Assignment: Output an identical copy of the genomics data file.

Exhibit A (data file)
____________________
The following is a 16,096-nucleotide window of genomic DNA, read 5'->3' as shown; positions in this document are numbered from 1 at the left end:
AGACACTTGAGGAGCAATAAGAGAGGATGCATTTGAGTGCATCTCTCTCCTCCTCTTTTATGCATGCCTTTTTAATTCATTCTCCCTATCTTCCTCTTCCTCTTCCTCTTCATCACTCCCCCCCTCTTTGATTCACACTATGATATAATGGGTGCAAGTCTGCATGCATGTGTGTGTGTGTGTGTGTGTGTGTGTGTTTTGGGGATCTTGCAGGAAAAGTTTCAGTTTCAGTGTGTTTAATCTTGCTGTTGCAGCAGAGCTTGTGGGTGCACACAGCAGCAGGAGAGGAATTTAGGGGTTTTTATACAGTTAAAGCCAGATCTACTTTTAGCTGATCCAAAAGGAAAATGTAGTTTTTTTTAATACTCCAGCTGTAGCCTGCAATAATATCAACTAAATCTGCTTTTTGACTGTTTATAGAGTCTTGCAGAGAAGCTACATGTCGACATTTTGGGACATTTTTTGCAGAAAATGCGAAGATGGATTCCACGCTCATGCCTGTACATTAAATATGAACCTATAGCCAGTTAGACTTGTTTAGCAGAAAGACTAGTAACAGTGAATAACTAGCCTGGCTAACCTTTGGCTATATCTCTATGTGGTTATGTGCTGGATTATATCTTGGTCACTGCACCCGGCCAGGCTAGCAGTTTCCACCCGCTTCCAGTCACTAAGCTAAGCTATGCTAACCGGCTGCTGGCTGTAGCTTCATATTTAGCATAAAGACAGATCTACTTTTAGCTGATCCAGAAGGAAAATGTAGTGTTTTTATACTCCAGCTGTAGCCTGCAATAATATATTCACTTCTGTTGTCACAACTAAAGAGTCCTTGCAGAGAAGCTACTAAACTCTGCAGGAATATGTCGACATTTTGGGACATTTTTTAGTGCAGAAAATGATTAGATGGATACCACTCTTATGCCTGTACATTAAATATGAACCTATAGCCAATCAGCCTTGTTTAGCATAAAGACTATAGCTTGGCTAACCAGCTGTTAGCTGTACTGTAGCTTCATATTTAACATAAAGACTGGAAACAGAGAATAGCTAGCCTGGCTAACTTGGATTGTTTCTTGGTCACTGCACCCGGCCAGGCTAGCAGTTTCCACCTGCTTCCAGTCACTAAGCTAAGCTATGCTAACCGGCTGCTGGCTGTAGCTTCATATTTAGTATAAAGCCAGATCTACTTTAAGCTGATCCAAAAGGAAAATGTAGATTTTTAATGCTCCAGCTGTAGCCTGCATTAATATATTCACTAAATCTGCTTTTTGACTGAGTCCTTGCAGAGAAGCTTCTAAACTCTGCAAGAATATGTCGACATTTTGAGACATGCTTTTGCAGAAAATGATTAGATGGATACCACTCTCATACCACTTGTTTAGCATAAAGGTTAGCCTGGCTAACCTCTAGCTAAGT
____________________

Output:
The following is a 16,096-nucleotide window of genomic DNA, read 5'->3' as shown; positions in this document are numbered from 1 at the left end:
AGACACTTGAGGAGCAATAAGAGAGGATGCATTTGAGTGCATCTCTCTCCTCCTCTTTTATGCATGCCTTTTTAATTCATTCTCCCTATCTTCCTCTTCCTCTTCCTCTTCATCACTCCCCCCCTCTTTGATTCACACTATGATATAATGGGTGCAAGTCTGCATGCATGTGTGTGTGTGTGTGTGTGTGTGTGTGTTTTGGGGATCTTGCAGGAAAAGTTTCAGTTTCAGTGTGTTTAATCTTGCTGTTGCAGCAGAGCTTGTGGGTGCACACAGCAGCAGGAGAGGAATTTAGGGGTTTTTATACAGTTAAAGCCAGATCTACTTTTAGCTGATCCAAAAGGAAAATGTAGTTTTTTTTAATACTCCAGCTGTAGCCTGCAATAATATCAACTAAATCTGCTTTTTGACTGTTTATAGAGTCTTGCAGAGAAGCTACATGTCGACATTTTGGGACATTTTTTGCAGAAAATGCGAAGATGGATTCCACGCTCATGCCTGTACATTAAATATGAACCTATAGCCAGTTAGACTTGTTTAGCAGAAAGACTAGTAACAGTGAATAACTAGCCTGGCTAACCTTTGGCTATATCTCTATGTGGTTATGTGCTGGATTATATCTTGGTCACTGCACCCGGCCAGGCTAGCAGTTTCCACCCGCTTCCAGTCACTAAGCTAAGCTATGCTAACCGGCTGCTGGCTGTAGCTTCATATTTAGCATAAAGACAGATCTACTTTTAGCTGATCCAGAAGGAAAATGTAGTGTTTTTATACTCCAGCTGTAGCCTGCAATAATATATTCACTTCTGTTGTCACAACTAAAGAGTCCTTGCAGAGAAGCTACTAAACTCTGCAGGAATATGTCGACATTTTGGGACATTTTTTAGTGCAGAAAATGATTAGATGGATACCACTCTTATGCCTGTACATTAAATATGAACCTATAGCCAATCAGCCTTGTTTAGCATAAAGACTATAGCTTGGCTAACCAGCTGTTAGCTGTACTGTAGCTTCATATTTAACATAAAGACTGGAAACAGAGAATAGCTAGCCTGGCTAACTTGGATTGTTTCTTGGTCACTGCACCCGGCCAGGCTAGCAGTTTCCACCTGCTTCCAGTCACTAAGCTAAGCTATGCTAACCGGCTGCTGGCTGTAGCTTCATATTTAGTATAAAGCCAGATCTACTTTAAGCTGATCCAAAAGGAAAATGTAGATTTTTAATGCTCCAGCTGTAGCCTGCATTAATATATTCACTAAATCTGCTTTTTGACTGAGTCCTTGCAGAGAAGCTTCTAAACTCTGCAAGAATATGTCGACATTTTGAGACATGCTTTTGCAGAAAATGATTAGATGGATACCACTCTCATACCACTTGTTTAGCATAAAGGTTAGCCTGGCTAACCTCTAGCTAAGT